It is true that we live in the age of stuff ; plastic stuff, paper stuff, cotton stuff, metal stuff : in western europe we have and waste so much that we are about to be engulfed in a Tsunami of stuff, that we can only cope with by shipping it to the ‘developing world’ as rubbish for those without stuff to sort through.
This stuff tsunami is, of course, a phenomenon of only the last 35 years. I grew up in a world without computers, wearing home made clothes : first by my mother, then by me, walking to school or going by bus, only ever having one Barbie (it was a Sindy in a blue swimming costume, which came from the back of a weetabix box)This isn’t it : I would have killed for a proper Sindy with a poncho and leggings! Mine had, as I say, a Swimming Costume, maybe a small nylon towel, and NOTHING ELSE.
Maybe my experience of the 1970’s is not how it was for everyone : because wasn’t it then that the western world really embarked on producing the mountain of plastic that is now actually threatening our survival as a species? In my family we were encouraged to want stuff that was wooden and/or brown, but I gather most kids of the time lived in a beautiful shiny synthetic world of plastic.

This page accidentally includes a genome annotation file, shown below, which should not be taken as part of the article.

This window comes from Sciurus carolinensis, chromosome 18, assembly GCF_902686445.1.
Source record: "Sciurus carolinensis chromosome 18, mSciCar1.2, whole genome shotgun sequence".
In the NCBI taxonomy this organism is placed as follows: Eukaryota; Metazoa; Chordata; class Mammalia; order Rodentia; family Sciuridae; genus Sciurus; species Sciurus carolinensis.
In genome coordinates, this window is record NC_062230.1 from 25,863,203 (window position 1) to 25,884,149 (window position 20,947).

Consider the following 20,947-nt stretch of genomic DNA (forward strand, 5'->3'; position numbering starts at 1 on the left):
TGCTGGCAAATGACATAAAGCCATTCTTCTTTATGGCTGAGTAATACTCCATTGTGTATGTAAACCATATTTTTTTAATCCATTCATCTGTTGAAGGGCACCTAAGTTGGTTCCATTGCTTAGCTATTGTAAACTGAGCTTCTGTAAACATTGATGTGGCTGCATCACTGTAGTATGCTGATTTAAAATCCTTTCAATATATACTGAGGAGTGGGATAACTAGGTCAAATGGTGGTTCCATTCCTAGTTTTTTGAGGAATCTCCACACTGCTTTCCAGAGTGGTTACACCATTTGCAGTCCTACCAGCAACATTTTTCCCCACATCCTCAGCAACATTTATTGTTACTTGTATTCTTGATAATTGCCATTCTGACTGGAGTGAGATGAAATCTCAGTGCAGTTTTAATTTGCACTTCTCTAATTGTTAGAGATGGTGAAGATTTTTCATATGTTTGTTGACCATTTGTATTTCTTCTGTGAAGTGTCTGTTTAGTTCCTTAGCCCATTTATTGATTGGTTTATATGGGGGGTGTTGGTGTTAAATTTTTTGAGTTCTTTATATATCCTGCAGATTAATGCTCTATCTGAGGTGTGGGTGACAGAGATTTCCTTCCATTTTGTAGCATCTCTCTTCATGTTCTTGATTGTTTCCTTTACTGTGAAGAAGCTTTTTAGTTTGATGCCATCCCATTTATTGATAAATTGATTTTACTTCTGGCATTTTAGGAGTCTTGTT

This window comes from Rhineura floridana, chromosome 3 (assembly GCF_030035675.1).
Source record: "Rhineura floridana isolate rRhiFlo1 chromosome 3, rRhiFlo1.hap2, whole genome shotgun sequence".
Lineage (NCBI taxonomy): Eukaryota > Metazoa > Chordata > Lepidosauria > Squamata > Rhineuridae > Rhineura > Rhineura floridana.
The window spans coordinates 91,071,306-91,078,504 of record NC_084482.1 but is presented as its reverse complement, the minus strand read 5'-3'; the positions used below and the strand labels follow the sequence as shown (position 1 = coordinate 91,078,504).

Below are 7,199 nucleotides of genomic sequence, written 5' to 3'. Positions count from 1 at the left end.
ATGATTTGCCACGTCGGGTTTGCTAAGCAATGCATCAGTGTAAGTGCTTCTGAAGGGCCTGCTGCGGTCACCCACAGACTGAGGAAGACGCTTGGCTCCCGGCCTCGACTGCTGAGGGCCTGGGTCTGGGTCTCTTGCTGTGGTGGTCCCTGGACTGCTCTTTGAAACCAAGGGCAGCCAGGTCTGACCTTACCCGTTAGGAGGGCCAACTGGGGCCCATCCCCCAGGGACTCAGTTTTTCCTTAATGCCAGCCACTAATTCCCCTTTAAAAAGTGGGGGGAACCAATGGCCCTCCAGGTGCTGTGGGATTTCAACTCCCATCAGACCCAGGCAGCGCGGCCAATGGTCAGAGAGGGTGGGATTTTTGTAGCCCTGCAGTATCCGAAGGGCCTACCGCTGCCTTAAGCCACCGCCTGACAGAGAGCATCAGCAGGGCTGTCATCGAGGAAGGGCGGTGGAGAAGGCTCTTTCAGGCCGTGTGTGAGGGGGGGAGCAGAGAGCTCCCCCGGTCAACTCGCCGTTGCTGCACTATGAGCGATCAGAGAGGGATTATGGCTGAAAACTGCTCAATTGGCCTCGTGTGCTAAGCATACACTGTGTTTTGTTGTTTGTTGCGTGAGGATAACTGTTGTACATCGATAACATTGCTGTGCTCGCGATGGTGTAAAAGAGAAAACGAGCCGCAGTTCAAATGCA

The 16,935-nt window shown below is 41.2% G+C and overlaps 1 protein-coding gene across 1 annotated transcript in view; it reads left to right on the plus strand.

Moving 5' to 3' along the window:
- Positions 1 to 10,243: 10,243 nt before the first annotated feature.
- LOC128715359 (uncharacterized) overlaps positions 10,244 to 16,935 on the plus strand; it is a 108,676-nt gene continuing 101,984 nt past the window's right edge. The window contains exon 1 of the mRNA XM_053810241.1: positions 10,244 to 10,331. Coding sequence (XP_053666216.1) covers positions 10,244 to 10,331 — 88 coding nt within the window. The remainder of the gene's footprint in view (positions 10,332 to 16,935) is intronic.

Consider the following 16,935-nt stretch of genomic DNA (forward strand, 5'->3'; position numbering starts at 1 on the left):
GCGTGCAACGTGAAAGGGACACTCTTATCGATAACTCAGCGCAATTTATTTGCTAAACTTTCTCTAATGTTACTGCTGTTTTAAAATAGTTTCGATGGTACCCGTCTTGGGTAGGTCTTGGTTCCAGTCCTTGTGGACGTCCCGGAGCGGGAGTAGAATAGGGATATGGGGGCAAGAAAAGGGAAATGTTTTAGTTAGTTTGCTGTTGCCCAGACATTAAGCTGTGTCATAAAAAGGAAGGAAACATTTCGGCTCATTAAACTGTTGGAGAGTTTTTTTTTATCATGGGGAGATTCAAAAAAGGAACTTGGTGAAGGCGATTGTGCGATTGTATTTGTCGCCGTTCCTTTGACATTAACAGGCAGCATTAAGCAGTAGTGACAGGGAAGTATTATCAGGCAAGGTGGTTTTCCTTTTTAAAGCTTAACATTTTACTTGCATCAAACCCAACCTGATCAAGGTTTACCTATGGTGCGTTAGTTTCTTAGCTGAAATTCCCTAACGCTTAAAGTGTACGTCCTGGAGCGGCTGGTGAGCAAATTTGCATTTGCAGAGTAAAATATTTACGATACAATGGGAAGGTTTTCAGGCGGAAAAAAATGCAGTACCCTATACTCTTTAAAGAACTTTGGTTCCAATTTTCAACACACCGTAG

I think it was the arrival of Tesco’s in the early 1980’s that really encouraged us to start getting stroppy if shops didn’t automatically give us as many free plastic bags as we wanted. I remember going shopping as a child with my mother, with a string bag (it was the colour of fingernail dirt, rather than beautiful brights, as below)
and a green shield stamp book : the bakers, the greengrocers, the butchers, and even the tiny International Stores supermarket : they might give you a paper bag, but getting your stuff home was your own problem.
Children seem to be quite notable consumers and excreters of stuff : charming but useless bright coloured plastic toys collect around them almost from birth, and then within a few years are surplus to requirements. And the cliche is true : they really do seem to enjoy playing with boxes (and packing materials) much more than the toys they think they want.
It’s Clothes that cause me most sleepless peak oil nights : imagine every branch of Primark, Peacocks, Next, H&M, New Look, in every town, in every country, all piled up, like jumble sales with their cheap disposable clothes. Then imagine the impact of that on the earth that produces the cotton, and the bleach, and the dyes, and the labour of the people who make them, and the waste that doesn’t even get in to the shops. Then imagine what happens to all of it, within a few weeks when we’re bored of it, or its last season. Scary, and it can’t go on for ever.
Really, the best thing you can do for yourself and the planet, is buy vintage, or if you aren’t rich or live in Dalston, make your own. People used to do this, right up til the 1970’s : and here’s a couple of patterns to start you off :